Would the Police have gone down an Agile route if they had understood the work needed from them? I don’t have any figures for the customer costs of using Agile, but I suspect that initial costs will be a lot higher than a deliver everything in one installment at the end approach (the benefits being a system tuned to requirements). Also finding customer champions with the time and expertise to make new systems a success is always hard.

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Socrates 2014 unconference in the UK

June 17th, 2014 2 comments

I was at the Socrates unconference at the end of last week. An unconference is a conference with no prearranged speakers, the attendees turn up and some of them volunteer to talk about a topic of their choosing on the day. The talks were structured as half a dozen parallel sessions of an hour each in rooms dotted around two different buildings.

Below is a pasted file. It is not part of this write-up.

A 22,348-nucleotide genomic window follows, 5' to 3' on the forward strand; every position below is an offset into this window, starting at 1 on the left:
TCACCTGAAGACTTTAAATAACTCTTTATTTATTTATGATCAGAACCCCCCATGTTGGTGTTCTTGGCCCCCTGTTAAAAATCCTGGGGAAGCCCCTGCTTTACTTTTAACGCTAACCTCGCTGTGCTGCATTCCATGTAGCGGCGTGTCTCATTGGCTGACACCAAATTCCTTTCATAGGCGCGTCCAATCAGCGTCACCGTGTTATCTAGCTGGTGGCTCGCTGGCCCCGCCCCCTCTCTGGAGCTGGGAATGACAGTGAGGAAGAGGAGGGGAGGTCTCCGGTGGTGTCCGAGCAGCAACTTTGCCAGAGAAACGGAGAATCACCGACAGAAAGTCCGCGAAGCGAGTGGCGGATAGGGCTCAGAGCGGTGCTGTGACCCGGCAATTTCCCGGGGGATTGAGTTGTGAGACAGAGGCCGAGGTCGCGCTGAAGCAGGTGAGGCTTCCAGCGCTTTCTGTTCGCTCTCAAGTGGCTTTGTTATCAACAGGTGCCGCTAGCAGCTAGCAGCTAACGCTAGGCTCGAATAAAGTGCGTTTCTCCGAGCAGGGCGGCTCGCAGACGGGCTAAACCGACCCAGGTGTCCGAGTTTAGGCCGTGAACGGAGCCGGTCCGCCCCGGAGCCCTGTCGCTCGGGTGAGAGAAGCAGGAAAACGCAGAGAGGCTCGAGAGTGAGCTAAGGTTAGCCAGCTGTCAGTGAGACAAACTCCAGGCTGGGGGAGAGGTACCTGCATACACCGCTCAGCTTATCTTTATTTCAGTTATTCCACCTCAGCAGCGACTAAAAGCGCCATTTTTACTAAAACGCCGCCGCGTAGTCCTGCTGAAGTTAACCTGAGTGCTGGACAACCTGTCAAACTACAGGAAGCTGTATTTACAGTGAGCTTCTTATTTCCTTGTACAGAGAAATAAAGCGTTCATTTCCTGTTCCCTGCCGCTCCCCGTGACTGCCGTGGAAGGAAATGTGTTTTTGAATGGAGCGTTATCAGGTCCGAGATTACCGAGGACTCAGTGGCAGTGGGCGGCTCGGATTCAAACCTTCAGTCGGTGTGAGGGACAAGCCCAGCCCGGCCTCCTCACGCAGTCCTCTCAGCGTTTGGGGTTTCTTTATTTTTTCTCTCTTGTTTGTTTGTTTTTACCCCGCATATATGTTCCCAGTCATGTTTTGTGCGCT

I had previously been to half a dozen or so of the London Software Craftsmanship meetups (there is a large overlap in the organizers of the two groups) and thought I had some understanding of how the community went about building software engineering knowledge. At the end of the first day this understanding underwent a major revamp (the arts and craft movement struck me as something of a parallel).

Based on the experience of one meeting I would say that the Socrates’ community approach to achieving the goals laid out in the Manifesto for Software Craftsmanship (as exemplified by those present at unconference) is primarily a social one based on personal experiences and shared experiences communicated through meetings and pair programming (yes, pair programming).

A great deal of pair programming was constantly going on and a person’s recent experience of pairing with somebody-or-other was a perfectly natural topic to bring up in casual conversation. I have never seen this kind of widespread community practice of interaction on a detailed before; I think it is great and I hope it spreads.